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The Early Romantic Age


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The Early Romantic Age

  1. 1. The Early Romantic Age The Historical and Social Context 1760-89
  2. 2. King George III <ul><li>He became king in 1760 and reigned for 60 years (one of the longest reigns in English history!)
  3. 3. He promoted the agricultural Revolution and was nicknamed “Farmer George”. </li></ul>
  4. 4. Britain vs France <ul><li>Britain fought against France for colonial expansion
  5. 5. Britain was superior in world trade
  6. 6. Britain praised its government while despising France's absolute monarchy </li></ul>
  7. 7. The American Independence <ul><li>In the colonies in North America Enlightened ideas had found a fertile ground.
  8. 8. In 1773 the colonies rebelled against Britain at the Boston Tea Party.
  9. 9. They threw tea into the harbour and used the slogan “No taxation without representation” </li></ul>
  10. 10. The Declaration of Independece <ul><li>The colonies proved to be united against Britain
  11. 11. On 4 July 1776 they signed the Declaration of Independence written by Thomas Jefferson
  12. 12. Britain recognised the independence in 1783 with the Treaty of Versailles. </li></ul>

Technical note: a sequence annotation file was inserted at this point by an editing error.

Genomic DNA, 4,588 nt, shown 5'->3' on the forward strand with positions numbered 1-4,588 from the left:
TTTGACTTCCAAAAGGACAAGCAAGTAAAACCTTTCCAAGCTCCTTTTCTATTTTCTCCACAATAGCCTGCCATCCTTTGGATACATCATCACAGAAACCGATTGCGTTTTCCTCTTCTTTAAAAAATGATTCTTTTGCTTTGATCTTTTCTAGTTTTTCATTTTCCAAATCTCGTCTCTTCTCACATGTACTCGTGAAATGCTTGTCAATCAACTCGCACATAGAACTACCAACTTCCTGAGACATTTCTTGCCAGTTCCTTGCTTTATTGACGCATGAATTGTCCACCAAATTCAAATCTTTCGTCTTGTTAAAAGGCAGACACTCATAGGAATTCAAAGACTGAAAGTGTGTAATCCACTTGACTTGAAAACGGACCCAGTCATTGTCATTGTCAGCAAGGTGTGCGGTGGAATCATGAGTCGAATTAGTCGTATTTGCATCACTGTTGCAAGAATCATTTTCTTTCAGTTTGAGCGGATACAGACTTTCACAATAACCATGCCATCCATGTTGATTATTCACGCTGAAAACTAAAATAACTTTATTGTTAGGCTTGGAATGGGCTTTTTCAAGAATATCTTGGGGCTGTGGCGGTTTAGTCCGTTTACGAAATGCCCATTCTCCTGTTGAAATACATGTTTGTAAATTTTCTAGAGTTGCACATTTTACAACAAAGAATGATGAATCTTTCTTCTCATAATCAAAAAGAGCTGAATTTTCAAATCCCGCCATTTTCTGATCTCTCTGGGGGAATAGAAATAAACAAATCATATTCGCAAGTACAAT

13. 13. Industrial and Agricultural Revolutions <ul><li>At the end of the 18 th century, the methods of farming and the manufacture of goods began to change.
  14. 14. Increase in population – increase in trade = new market for new goods and new labour force to produce and buy them
  15. 15. Agricultural revolution happened gradually (Enclosure Acts)
  16. 16. James Watt invented the first reliable Steam Engine in 1775. </li></ul>
  17. 17. The Industrial Revolution <ul><li>The Steam Engine was applied to the mechanisation of the “Jenny”, an engine used to spin wool
  18. 18. It was used in the coal mines to pump water out of the mines.
  19. 19. Due to the industrial growth, the domestic transport needed to be improved. Turnpikes or toll roads and a canal system with locks were built. </li></ul>
  20. 20. The New Industrial Society <ul><li>Society could be divided in two main classes: wage-payers and wage-earners.
  21. 21. Landlords grew extraordinarily rich thanks to the enclosure process.
  22. 22. Wealth turned England into a “consumer society”.
  23. 23. Population moved to new industrial areas, where mushroom towns were built to house workers.
  24. 24. Women and children were highly prized and exploited by employers (= less paid; easy to control).
  25. 25. Labourers were called “hands”. They lived and worked in appaling conditions. They had no rights nor regulations to control their working hours. </li></ul>